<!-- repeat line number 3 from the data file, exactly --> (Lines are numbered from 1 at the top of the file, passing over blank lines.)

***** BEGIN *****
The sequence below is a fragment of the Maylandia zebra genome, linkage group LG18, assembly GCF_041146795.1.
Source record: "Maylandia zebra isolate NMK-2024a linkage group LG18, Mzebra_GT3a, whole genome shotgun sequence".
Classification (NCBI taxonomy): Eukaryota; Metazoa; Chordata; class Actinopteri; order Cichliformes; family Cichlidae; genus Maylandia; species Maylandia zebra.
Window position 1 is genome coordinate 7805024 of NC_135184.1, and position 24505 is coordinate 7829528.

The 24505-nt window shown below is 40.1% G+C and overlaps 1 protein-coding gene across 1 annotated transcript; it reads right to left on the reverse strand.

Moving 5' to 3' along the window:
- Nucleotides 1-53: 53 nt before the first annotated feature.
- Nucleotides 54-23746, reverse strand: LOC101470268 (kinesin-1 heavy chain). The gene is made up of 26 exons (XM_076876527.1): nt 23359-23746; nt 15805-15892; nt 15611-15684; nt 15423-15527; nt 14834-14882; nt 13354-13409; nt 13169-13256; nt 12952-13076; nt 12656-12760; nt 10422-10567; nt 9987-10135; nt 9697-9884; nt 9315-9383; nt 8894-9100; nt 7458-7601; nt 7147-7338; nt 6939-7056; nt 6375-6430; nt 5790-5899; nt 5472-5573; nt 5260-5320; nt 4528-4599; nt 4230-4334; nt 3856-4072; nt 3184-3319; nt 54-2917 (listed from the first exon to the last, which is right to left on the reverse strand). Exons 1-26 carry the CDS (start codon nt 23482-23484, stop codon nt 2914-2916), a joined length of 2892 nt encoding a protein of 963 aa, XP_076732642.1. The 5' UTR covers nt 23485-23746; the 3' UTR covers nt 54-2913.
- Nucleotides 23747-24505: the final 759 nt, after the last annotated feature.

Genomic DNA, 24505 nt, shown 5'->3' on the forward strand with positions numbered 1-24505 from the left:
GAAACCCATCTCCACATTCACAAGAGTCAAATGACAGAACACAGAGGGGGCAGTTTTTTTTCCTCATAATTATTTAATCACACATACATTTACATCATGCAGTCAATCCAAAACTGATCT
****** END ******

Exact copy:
Classification (NCBI taxonomy): Eukaryota; Metazoa; Chordata; class Actinopteri; order Cichliformes; family Cichlidae; genus Maylandia; species Maylandia zebra.